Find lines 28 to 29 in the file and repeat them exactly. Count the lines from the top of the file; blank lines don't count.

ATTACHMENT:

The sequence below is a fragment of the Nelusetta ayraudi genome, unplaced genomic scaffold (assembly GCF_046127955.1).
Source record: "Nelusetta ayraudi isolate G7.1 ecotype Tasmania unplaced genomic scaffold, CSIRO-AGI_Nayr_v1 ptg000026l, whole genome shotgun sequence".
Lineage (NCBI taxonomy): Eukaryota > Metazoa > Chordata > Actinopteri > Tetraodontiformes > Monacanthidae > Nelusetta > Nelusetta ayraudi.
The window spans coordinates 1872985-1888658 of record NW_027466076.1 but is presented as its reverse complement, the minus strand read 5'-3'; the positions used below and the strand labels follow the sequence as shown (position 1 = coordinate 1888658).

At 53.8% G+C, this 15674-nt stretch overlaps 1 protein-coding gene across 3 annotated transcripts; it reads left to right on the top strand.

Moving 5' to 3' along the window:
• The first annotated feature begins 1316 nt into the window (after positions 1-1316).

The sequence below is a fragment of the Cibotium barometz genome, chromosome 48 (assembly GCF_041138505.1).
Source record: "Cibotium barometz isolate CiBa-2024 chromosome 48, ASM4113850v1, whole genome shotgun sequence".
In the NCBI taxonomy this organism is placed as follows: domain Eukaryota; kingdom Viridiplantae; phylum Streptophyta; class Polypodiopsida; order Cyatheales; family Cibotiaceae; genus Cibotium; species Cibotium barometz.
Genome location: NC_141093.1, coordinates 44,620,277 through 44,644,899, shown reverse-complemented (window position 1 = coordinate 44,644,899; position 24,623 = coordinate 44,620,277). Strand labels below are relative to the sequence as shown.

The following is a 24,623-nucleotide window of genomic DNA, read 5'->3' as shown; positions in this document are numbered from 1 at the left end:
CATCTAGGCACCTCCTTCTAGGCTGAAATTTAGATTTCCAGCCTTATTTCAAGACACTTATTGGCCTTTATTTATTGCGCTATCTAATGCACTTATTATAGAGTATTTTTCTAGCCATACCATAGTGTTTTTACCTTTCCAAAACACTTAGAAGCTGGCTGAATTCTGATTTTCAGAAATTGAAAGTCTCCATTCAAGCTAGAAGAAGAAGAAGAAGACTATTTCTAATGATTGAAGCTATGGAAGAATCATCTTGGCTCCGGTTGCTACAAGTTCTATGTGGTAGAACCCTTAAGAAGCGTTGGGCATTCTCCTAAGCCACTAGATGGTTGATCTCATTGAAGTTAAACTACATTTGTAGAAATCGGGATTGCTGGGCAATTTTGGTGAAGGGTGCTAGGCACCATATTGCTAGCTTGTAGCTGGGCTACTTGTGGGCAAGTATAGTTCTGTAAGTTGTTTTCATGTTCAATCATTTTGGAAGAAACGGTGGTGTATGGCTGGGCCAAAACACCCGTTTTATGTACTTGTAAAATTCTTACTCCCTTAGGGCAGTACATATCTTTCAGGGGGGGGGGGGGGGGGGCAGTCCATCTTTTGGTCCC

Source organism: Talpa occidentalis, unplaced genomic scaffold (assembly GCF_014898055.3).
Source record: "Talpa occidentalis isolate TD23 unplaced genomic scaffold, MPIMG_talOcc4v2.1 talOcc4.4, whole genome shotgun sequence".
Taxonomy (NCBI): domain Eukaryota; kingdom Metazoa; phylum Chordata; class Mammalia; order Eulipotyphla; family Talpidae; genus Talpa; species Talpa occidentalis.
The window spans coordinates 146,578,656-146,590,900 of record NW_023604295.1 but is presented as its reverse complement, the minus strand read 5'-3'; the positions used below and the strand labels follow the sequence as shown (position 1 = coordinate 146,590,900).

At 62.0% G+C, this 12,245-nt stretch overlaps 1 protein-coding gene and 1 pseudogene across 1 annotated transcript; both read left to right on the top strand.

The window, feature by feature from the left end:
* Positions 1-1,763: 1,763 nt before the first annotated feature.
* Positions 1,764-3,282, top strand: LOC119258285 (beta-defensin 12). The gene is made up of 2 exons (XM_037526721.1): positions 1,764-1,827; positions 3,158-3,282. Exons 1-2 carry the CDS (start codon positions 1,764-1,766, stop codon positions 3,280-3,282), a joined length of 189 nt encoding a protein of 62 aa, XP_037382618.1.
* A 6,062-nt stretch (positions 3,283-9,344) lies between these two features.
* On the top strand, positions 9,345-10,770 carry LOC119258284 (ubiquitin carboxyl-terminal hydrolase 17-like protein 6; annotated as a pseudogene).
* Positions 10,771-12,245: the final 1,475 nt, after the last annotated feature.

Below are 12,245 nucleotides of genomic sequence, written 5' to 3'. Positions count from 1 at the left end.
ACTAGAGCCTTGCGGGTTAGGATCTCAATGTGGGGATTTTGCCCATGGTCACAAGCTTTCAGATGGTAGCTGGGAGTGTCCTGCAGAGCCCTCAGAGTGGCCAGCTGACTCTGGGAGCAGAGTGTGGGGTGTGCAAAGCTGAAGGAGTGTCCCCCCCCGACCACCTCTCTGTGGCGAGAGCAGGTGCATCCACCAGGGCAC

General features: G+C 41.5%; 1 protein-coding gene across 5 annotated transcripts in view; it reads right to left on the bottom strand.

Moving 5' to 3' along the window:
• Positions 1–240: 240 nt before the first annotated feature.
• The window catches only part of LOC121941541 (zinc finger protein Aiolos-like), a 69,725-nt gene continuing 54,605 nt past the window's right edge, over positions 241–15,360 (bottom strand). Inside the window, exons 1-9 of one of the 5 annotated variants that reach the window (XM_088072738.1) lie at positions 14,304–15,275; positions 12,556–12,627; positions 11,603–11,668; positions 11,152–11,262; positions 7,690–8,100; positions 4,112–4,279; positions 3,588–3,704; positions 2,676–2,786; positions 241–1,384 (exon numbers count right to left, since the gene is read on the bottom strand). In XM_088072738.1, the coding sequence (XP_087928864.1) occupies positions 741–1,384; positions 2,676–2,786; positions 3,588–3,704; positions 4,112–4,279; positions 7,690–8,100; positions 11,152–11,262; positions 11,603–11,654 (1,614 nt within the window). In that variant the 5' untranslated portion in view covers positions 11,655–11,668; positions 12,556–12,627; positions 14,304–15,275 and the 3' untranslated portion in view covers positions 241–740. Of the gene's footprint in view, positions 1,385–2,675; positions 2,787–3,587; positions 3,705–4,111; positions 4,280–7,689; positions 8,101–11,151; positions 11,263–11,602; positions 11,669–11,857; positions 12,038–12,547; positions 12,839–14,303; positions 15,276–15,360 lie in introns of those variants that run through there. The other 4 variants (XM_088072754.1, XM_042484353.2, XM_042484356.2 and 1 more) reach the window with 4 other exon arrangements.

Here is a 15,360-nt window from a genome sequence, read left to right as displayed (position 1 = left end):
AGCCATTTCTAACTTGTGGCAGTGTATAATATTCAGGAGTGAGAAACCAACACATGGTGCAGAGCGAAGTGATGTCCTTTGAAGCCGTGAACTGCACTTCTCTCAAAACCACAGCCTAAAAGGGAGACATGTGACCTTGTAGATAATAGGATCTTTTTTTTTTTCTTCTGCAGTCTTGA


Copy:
Moving 5' to 3' along the window:
• Positions 1–240: 240 nt before the first annotated feature.